The article continues: “Similar to Gongkar, the fourth generation aircraft were also joined in late June by a rotation of MI-17 or MI-171 HIP, the latter an improved variant. At least two of the four HIP [NATO code name] had weapons racks or winglets attached suggesting they could perform combat or transport roles. The People’s Liberation Army (PLA) Air Force and the PLA Aviation Corp operate the platform.”
Further on August 6 says “we saw the first known deployment of a drone to the airbase. A single CH-4 medium altitude long endurance UAV, joined the HIP on the western parking apron. A primary satellite link was also located at a leveled support area north of the runway. The presence of the satellite link suggests the UAV is piloted from the airbase. This is the first drone deployment at a forward airbase observed since the Doka La crisis was triggered.”
The author concludes: “Bottom Line – Despite SAM [Surface-Air Missile] assets on alert throughout July, fighters deployed to Shigatse remained within baseline for the airbase. However, additional platforms deploying to this location should be watched closely as the PLA operationalizes its new theater commands and tensions remain with India.”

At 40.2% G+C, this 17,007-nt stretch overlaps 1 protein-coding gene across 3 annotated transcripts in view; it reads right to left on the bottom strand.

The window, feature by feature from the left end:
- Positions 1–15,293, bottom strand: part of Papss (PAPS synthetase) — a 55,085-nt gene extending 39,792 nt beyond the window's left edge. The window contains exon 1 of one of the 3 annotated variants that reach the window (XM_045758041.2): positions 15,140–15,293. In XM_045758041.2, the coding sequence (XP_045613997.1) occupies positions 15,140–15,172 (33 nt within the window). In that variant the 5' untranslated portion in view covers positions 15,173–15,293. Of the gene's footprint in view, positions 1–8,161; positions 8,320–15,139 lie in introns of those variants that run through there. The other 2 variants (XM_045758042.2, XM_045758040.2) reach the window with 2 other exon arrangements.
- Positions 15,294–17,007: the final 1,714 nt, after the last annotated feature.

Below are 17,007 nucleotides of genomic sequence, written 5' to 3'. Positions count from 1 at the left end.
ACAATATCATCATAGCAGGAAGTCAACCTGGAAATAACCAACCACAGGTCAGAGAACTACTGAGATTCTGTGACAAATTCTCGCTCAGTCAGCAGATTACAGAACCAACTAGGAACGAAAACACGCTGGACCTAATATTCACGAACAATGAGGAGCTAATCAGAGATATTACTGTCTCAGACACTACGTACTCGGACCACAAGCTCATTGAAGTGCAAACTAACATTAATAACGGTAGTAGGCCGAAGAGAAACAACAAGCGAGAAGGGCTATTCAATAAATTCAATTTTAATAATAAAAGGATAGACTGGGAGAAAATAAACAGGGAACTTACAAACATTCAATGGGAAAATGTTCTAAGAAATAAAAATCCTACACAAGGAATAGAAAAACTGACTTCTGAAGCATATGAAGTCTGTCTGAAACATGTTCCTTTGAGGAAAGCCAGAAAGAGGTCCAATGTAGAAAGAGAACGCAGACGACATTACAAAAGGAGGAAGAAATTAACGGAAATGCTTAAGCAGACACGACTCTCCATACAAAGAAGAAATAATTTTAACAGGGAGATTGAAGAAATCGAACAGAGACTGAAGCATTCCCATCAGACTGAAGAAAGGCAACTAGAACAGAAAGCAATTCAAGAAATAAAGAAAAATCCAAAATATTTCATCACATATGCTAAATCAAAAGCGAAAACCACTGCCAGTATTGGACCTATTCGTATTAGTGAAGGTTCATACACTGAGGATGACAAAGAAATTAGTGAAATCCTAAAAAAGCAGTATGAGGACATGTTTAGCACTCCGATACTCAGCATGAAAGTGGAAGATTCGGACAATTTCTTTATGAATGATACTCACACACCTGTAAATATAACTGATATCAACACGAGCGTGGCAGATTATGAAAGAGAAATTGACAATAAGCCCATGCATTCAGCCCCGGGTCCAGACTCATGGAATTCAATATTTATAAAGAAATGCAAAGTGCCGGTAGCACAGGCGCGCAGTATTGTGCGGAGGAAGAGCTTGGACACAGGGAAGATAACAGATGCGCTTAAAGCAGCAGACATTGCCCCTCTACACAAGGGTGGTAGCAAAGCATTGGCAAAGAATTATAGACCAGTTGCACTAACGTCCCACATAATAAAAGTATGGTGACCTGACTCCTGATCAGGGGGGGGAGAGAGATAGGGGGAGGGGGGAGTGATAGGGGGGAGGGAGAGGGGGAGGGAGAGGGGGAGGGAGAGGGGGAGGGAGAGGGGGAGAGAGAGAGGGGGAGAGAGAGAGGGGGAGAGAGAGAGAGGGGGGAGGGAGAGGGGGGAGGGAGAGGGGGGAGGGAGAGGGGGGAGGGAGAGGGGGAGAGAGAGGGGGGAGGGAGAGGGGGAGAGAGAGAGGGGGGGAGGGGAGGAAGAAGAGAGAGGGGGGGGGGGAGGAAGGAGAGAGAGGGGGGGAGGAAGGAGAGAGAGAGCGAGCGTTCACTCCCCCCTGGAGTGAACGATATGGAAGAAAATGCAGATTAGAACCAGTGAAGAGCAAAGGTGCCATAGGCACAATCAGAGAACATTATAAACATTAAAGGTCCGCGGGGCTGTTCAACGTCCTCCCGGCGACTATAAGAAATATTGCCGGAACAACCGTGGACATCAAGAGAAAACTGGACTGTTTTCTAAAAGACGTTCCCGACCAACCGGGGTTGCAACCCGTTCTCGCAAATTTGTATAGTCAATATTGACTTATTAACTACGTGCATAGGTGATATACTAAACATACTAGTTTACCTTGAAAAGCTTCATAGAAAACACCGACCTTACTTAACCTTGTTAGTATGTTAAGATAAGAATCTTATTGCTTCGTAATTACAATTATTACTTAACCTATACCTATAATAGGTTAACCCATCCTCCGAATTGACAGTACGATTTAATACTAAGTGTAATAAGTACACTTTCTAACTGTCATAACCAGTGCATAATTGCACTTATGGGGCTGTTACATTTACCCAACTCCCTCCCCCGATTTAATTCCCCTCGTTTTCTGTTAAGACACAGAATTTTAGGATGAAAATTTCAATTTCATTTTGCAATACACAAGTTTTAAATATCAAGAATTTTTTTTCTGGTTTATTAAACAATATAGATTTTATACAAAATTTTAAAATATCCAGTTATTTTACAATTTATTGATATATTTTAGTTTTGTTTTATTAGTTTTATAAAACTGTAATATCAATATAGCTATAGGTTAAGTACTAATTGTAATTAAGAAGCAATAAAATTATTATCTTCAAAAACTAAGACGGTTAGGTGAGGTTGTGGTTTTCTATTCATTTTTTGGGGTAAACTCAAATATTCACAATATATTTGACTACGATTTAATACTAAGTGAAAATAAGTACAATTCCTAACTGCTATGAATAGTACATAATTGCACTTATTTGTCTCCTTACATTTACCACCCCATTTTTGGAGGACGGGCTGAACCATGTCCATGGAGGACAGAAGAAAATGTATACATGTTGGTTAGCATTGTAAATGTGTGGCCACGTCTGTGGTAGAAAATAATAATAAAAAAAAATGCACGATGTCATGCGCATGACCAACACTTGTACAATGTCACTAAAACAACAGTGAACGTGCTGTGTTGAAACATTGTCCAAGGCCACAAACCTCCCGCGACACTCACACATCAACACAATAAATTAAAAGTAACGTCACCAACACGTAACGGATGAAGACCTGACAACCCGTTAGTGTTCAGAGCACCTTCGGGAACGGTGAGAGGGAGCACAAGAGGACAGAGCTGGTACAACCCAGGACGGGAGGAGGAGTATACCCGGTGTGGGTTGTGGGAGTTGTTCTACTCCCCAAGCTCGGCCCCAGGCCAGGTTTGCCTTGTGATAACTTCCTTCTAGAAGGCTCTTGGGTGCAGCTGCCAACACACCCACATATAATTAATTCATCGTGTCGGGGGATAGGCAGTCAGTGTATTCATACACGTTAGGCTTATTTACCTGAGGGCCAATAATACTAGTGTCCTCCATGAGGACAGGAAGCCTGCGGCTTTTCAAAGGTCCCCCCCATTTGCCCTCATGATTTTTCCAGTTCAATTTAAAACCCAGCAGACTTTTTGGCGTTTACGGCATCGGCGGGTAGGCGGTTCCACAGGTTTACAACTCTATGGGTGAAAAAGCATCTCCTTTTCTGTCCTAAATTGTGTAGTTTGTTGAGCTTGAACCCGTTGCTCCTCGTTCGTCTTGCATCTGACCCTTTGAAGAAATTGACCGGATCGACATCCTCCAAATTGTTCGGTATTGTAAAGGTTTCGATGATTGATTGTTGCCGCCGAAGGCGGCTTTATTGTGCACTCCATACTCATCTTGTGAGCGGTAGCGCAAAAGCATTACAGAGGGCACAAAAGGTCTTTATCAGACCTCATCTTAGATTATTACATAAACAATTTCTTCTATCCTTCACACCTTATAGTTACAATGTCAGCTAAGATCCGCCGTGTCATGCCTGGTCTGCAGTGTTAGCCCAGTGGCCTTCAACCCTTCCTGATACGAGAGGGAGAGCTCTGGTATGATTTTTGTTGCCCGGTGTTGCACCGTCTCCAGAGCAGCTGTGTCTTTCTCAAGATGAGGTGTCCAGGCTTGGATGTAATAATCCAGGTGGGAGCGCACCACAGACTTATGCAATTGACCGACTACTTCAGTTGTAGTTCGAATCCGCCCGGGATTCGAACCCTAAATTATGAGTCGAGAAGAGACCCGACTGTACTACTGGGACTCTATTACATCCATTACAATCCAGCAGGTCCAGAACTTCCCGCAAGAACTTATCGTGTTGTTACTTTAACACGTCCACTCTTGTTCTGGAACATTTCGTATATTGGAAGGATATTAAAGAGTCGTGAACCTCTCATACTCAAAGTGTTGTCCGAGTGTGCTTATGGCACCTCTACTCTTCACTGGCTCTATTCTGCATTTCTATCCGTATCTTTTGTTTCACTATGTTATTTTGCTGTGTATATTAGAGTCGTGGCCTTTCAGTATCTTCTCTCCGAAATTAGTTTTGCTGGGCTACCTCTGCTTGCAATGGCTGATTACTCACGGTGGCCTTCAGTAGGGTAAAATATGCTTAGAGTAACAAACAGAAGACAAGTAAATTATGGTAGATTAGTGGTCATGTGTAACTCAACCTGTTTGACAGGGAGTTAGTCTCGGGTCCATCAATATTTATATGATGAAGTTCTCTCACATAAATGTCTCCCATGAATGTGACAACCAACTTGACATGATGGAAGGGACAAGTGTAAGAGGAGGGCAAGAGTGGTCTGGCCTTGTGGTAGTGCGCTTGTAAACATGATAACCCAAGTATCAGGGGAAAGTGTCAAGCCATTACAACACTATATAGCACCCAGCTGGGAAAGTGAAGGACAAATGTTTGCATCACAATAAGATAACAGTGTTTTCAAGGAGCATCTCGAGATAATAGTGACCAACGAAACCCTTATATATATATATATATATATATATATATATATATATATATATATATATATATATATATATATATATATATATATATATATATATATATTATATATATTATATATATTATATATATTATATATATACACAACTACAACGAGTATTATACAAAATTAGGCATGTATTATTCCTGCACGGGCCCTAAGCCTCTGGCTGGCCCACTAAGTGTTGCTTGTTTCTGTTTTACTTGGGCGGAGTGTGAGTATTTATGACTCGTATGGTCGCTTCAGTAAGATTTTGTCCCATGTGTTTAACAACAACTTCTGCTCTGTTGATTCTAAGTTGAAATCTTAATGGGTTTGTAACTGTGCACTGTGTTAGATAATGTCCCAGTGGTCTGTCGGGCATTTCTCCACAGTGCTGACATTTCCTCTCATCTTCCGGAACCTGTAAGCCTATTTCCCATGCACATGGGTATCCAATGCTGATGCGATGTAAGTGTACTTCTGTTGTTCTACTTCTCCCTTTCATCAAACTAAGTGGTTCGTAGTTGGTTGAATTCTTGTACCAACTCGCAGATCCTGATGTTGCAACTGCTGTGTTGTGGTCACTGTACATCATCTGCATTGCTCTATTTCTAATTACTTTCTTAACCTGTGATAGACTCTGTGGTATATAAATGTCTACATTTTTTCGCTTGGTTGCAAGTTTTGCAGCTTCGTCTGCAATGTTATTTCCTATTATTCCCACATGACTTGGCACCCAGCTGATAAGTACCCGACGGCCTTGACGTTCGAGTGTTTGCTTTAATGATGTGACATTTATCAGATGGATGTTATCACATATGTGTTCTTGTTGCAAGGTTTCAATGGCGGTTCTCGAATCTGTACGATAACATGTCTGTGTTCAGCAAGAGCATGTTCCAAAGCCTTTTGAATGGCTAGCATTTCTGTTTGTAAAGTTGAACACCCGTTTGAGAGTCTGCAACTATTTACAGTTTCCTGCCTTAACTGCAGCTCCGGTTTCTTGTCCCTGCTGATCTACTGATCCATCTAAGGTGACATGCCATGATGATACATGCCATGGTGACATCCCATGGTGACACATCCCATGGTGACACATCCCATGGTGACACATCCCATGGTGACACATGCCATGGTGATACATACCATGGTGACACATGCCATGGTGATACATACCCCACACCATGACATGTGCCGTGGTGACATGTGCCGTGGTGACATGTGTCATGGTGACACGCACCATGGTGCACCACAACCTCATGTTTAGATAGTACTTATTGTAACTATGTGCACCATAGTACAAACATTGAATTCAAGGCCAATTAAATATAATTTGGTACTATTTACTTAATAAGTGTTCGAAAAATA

A crucial hub
There is no doubt that in the future the Shigatse airport will become a crucial hub.
This seen with the rapid development of the infrastructure (highway, railway line, ‘oil’ road) in Western Tibet, it is something that India should take into consideration.
I shall come back to this in forthcoming posts.

Photos of the Parade in Lhasa on September 26
 
 
 

Monday, September 25, 2017

Tibet's Representation at the 19th Congress

Can Cui make it to the Central Committee
China has ‘elected’ 1,909 civilian delegates for the 19th Party Congress to be held in October.
They are representing Central Departments working under the CCP Central Committee (CC), Central State organs, Central Enterprises and China’s provinces and centrally-administered Municipalities.
How they were ‘elected’ is not clear.

Jayadev Ranade of the Center for China Studies and Analysis explains: “The Politburo Standing Committee (PBSC) members are, as per practice, all Delegates to the 19th Party Congress. Pertinently and possibly because of the focus this year on poverty alleviation, all PBSC members represent the poorer provinces. Xi Jinping is the Delegate from Guizhou, Li Keqiang from Guangxi, Zhang Dejiang from Inner Mongolia, Yu Zhengsheng from Xinjiang, Liu Yunshan represents Yunnan, Wang Qishan is the Delegate from Hunan and Zhang Gaoli from Shaanxi.”